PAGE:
Master's Theses

Title

Seed Sisters

Date of Award

Spring 1990

Degree Name

Master of Fine Arts (MFA)

Department

Art

Advisor

Joanne Harwick

Abstract

The love I've experienced in life has inspired me to explore the positive, creative power of woman. I see woman as a vessel. Within she holds her love, new life, and a host of ideas, emotions and dreams. The potential of women in today's American culture fascinates me. Women face a wide variety of life-choices. For many, these new opportunities in the work-place have been accompanied by fresh dilemmas. How does one juggle family, work, spiritual, and personal responsibilities? Challenged, today's woman is pregnant with possibilities, full of new hope and new life. Yet she also has an eternal side, where she experiences feelings universal to all women through all time. She loves, bears children, protects, nurtures, works, and worships. She is at once new and ancient. She is a Seed-Sister. Swelling with an optimistic potential, full of possibilities, my Seed-Sisters nearly burst with ripeness. Their pregnancy symbolizes the woman as vessel, holding her precious gift of life and the future. The seed-like form of the vessel erupts into a softly swaying feminine shape, its voluptuousness suggestive of fertility. Often headless, these figures focus on the universal, eternal female rather than concentrate on an individual's features and personality. Nurturing, sharing, and edifying their counterparts, these sisters grow and help each other explore their possibilities while passing their knowledge from one generation to the next. By working together, the sister becomes more than she was individually, evoking the larger potential of the group. Exploring relationships, herself, and her world, the Seed-Sister discovers life, in itself, is a most precious gift to be cherished and shared. Materializing in both drawings and ceramics, the Seed-Sisters are formed of layers. Mixed media of pencil, ink, and prismacolors enhance the drawings. Hand-built from slabs of white stoneware clay, the Seed-Sister sculptures are formed layer upon layer, paddling, scraping, and stretching, in much the same manner we form our own character, building upon layers of experience, knowledge, and perception. After a tall column is formed, the figure is magically revealed with a gentle push and pull modeling of the plastic clay. The Seed-Vessel base often serves as a canvas for carving and a layering of images relating to the form. Daughters, mothers, lovers, and various other fantasy creatures revel here, giving insight into the feminine mind and spirit. A wide variety of firing techniques enrich the form's surfaces and enhance their emotional impact. My Sisters tell a story of hope and of the positive, creative power of love.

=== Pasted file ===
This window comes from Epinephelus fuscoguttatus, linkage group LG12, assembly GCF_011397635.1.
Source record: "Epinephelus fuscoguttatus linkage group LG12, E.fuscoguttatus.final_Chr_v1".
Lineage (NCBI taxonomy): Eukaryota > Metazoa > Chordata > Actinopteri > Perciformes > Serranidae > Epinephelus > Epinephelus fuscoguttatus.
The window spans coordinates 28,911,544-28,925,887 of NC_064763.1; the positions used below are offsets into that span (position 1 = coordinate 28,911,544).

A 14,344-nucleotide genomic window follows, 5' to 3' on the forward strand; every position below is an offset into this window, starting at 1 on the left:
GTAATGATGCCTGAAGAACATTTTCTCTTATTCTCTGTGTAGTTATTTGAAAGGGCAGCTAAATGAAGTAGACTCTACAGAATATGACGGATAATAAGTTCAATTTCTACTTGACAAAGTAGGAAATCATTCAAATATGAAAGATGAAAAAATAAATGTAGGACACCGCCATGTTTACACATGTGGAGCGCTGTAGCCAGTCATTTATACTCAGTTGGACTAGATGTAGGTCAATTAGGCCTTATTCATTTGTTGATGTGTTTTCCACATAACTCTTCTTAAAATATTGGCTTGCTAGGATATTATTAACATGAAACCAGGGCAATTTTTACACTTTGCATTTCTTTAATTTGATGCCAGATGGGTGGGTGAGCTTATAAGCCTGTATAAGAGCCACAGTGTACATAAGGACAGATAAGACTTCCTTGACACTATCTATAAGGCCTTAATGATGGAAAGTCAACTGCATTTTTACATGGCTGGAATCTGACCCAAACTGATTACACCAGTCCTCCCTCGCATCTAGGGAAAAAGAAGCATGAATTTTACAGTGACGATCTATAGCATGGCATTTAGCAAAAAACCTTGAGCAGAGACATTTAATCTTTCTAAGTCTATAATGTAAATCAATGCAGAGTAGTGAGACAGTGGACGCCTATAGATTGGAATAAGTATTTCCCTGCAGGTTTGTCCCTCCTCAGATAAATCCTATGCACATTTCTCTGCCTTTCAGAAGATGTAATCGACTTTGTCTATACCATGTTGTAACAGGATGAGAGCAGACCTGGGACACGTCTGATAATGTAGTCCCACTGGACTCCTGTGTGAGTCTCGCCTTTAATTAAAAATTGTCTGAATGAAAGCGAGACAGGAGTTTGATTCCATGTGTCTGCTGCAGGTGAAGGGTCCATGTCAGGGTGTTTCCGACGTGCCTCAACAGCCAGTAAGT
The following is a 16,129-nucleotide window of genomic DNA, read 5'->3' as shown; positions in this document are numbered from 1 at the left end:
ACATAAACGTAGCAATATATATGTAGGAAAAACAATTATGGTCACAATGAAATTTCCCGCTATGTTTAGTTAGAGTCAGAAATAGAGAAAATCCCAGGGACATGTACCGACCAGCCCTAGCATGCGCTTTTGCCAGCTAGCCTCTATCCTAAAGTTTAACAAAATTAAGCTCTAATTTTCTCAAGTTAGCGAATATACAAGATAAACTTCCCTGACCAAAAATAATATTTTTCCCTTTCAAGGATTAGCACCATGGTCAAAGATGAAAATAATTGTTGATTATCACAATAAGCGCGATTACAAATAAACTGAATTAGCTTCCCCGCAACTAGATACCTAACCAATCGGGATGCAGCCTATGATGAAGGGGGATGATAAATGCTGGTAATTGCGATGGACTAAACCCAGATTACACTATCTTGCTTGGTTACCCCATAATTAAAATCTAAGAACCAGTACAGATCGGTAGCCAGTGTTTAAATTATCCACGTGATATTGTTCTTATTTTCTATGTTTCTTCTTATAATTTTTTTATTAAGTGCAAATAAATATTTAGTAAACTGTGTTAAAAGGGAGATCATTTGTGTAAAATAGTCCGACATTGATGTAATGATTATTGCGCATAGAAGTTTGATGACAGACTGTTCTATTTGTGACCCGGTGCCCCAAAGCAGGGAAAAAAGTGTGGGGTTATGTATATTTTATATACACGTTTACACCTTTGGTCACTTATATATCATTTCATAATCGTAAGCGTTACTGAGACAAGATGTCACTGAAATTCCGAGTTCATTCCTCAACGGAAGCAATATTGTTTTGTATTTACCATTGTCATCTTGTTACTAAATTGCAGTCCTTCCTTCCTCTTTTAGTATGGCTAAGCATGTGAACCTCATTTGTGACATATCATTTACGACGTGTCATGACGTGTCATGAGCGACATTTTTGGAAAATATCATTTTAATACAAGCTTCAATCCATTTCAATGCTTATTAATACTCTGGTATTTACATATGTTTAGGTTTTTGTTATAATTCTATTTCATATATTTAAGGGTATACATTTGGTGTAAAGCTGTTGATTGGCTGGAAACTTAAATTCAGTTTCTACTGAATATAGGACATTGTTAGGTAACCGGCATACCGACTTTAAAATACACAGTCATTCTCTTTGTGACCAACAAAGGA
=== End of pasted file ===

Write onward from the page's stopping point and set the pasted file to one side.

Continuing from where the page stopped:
Rights

Copyright 1990 Linda Ganstrom

Comments

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